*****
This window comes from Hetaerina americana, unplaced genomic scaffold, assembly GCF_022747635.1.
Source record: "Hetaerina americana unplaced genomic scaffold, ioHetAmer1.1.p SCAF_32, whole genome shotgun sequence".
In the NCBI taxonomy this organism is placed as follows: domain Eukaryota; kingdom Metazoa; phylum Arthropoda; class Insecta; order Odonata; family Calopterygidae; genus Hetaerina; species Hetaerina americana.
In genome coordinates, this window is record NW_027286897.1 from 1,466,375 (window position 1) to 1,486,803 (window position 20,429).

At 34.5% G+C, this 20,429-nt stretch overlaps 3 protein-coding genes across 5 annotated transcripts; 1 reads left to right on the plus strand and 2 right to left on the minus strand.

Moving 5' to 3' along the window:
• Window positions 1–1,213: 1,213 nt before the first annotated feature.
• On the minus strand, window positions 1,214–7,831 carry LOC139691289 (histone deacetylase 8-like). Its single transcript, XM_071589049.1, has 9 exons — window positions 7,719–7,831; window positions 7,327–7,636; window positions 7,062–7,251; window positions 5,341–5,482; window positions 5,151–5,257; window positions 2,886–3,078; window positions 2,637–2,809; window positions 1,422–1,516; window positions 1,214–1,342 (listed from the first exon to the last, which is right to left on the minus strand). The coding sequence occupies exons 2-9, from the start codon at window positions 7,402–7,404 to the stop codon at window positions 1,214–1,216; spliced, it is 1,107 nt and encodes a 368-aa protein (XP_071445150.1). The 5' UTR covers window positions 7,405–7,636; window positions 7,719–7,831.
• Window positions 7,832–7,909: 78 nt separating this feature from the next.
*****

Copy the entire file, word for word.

This window comes from Hetaerina americana, unplaced genomic scaffold, assembly GCF_022747635.1.
Source record: "Hetaerina americana unplaced genomic scaffold, ioHetAmer1.1.p SCAF_32, whole genome shotgun sequence".
In the NCBI taxonomy this organism is placed as follows: domain Eukaryota; kingdom Metazoa; phylum Arthropoda; class Insecta; order Odonata; family Calopterygidae; genus Hetaerina; species Hetaerina americana.
In genome coordinates, this window is record NW_027286897.1 from 1,466,375 (window position 1) to 1,486,803 (window position 20,429).

At 34.5% G+C, this 20,429-nt stretch overlaps 3 protein-coding genes across 5 annotated transcripts; 1 reads left to right on the plus strand and 2 right to left on the minus strand.

Moving 5' to 3' along the window:
• Window positions 1–1,213: 1,213 nt before the first annotated feature.
• On the minus strand, window positions 1,214–7,831 carry LOC139691289 (histone deacetylase 8-like). Its single transcript, XM_071589049.1, has 9 exons — window positions 7,719–7,831; window positions 7,327–7,636; window positions 7,062–7,251; window positions 5,341–5,482; window positions 5,151–5,257; window positions 2,886–3,078; window positions 2,637–2,809; window positions 1,422–1,516; window positions 1,214–1,342 (listed from the first exon to the last, which is right to left on the minus strand). The coding sequence occupies exons 2-9, from the start codon at window positions 7,402–7,404 to the stop codon at window positions 1,214–1,216; spliced, it is 1,107 nt and encodes a 368-aa protein (XP_071445150.1). The 5' UTR covers window positions 7,405–7,636; window positions 7,719–7,831.
• Window positions 7,832–7,909: 78 nt separating this feature from the next.